I have a new project, and I would like to get a bit of feedback. Basically, it’s a GI OCD for System 11 games. I started with the GI OCD for WPC and stripped it down to replace a System 11 GI relay board. It includes a microcontroller to do active fading control, and it is programmable just as the GI OCD for WPC is.
Compared to the kits that I currently sell, these are a bit more difficult to install. Since they need to be connected between the transformer and the string being controlled, a wire has to be desoldered, a connector added, and another wire with connector added and soldered into place.
First, here’s the back of the backbox light board in my Whirlwind.
There are three separate strings of lights here. The one on the top is on constantly. We want to leave that as-is. That string then runs into the relay that is shown to allow the string on the left to be controlled. The string on the right is also controlled by the same relay board, but it is a bit simpler since it doesn’t have an “always-on” portion. We’ll start with that one.
The solid green wire already runs through the relay, but the white-green one is connected directly to the GI string. We need to disconnect that, and run it through the new board. Here is where it’s connected.
I desoldered this wire and added a new wire that will be used to return power from the new board to the GI string.
The same sort of thing needs to be done with the controlled portion of the purple string.
I then added connectors to the other end of the wires. Both of the original wires, which come from the transformer, go into the input side of the new board, so they need to share a connector.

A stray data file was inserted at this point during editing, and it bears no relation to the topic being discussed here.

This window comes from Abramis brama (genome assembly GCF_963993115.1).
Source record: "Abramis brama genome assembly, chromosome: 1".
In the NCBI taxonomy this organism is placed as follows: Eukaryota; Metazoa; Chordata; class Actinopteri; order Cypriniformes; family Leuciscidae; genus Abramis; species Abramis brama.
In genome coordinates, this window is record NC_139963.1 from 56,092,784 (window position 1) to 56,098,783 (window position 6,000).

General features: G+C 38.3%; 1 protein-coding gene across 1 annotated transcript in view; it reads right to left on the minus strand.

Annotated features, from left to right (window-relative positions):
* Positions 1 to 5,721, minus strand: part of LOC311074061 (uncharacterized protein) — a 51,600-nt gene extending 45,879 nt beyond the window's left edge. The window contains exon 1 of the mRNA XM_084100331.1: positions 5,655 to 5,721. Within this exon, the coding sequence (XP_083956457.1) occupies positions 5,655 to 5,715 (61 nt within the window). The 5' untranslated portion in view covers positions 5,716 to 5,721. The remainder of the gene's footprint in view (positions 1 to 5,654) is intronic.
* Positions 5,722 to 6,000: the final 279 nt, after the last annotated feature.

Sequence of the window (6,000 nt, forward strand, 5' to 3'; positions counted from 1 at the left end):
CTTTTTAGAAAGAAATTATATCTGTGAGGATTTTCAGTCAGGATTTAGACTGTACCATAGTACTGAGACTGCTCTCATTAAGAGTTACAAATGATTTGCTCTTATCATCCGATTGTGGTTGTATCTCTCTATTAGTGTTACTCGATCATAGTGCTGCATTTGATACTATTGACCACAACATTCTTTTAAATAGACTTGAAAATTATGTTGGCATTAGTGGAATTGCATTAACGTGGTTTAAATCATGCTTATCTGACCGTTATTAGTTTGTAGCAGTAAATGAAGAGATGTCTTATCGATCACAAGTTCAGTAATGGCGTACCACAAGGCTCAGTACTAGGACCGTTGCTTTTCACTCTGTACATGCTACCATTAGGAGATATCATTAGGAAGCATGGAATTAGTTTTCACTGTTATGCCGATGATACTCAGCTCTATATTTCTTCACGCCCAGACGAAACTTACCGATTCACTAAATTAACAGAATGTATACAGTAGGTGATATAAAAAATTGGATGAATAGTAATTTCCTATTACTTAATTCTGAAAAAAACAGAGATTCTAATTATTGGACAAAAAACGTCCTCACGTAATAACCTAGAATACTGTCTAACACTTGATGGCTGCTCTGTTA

The two newly added wires will carry the controlled power from the new board to the GI strings, so those will also share a connector.
We’re now ready to install the board. It’s really pretty simple once the wires have been modified.
Whirlwind has a total of three GI relays. One is on the back of backbox light board, and the other two are under the playfield. Those ones under the playfield only control a single string of lights, but they are much more difficult to track the route of the wires since they are bundled in the harness. I also had to lean down into the cabinet to desolder and resolder the wires. It was not especially fun.
Here is the location where I tapped into the string. As you can see, there were two white-yellow wires connected there, and only one of them was replaced. I had to find the one that was coming from the transformer. The other one runs to the next lamp in the string, and it needs to remain there. In order to make sure I had the right one, I disconnected the wires and measured the GI voltage on one of the wires. If I got this wrong, I could burn something up, so I triple checked my work.
Here is the board after replacement.
...and finally one more board to replace. Here's where the connection was made.
Like the GI OCD for WPC, I can program default values or use the GI OCD GUI software on a Windows machine to reconfigure it. I decided to leave the USB-serial part off the board and use a inexpensive converter board for programming. This saves a little bit of space and cost. I only bought one and was able to use it to reconfigure all three boards.
I know the next question is “Can you post a video?” Well, maybe. I tried to record one, and as always with lighting, it is very difficult to show the effect. The resulting video kinda sucks. I’ll give it another try later.
Now for my question. I would like to offer these for others, but I don’t want it to result in a bunch of support requests or people burning up stuff in their machines. Are people interested in this, and do you feel like you have the skills to install it? Comments?